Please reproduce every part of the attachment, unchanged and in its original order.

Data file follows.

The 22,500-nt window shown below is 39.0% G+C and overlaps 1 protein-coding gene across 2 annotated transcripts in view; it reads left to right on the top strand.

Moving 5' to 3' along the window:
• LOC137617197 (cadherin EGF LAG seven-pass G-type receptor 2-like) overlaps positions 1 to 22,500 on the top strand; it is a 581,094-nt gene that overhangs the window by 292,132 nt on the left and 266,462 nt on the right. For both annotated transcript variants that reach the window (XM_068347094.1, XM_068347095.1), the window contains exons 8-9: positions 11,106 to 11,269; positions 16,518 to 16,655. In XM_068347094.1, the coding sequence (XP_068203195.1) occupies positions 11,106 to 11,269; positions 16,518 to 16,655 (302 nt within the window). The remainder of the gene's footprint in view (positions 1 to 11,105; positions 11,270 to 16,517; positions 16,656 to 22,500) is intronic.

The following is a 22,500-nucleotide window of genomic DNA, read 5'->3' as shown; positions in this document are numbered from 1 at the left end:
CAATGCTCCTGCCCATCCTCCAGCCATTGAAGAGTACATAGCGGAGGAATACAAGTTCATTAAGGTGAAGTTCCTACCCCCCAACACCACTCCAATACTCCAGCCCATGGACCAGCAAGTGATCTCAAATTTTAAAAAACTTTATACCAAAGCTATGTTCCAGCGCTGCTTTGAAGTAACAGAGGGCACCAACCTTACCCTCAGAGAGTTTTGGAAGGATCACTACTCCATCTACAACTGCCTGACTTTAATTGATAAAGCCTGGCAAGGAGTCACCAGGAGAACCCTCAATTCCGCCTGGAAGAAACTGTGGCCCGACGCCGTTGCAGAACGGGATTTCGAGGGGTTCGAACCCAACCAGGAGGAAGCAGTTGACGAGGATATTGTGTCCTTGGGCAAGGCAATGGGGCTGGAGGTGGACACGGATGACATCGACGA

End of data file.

The 22,500-nt window shown below is 39.0% G+C and overlaps 1 protein-coding gene across 2 annotated transcripts in view; it reads left to right on the top strand.

Moving 5' to 3' along the window:
• LOC137617197 (cadherin EGF LAG seven-pass G-type receptor 2-like) overlaps positions 1 to 22,500 on the top strand; it is a 581,094-nt gene that overhangs the window by 292,132 nt on the left and 266,462 nt on the right. For both annotated transcript variants that reach the window (XM_068347094.1, XM_068347095.1), the window contains exons 8-9: positions 11,106 to 11,269; positions 16,518 to 16,655. In XM_068347094.1, the coding sequence (XP_068203195.1) occupies positions 11,106 to 11,269; positions 16,518 to 16,655 (302 nt within the window). The remainder of the gene's footprint in view (positions 1 to 11,105; positions 11,270 to 16,517; positions 16,656 to 22,500) is intronic.

The following is a 22,500-nucleotide window of genomic DNA, read 5'->3' as shown; positions in this document are numbered from 1 at the left end:
CAATGCTCCTGCCCATCCTCCAGCCATTGAAGAGTACATAGCGGAGGAATACAAGTTCATTAAGGTGAAGTTCCTACCCCCCAACACCACTCCAATACTCCAGCCCATGGACCAGCAAGTGATCTCAAATTTTAAAAAACTTTATACCAAAGCTATGTTCCAGCGCTGCTTTGAAGTAACAGAGGGCACCAACCTTACCCTCAGAGAGTTTTGGAAGGATCACTACTCCATCTACAACTGCCTGACTTTAATTGATAAAGCCTGGCAAGGAGTCACCAGGAGAACCCTCAATTCCGCCTGGAAGAAACTGTGGCCCGACGCCGTTGCAGAACGGGATTTCGAGGGGTTCGAACCCAACCAGGAGGAAGCAGTTGACGAGGATATTGTGTCCTTGGGCAAGGCAATGGGGCTGGAGGTGGACACGGATGACATCGACGA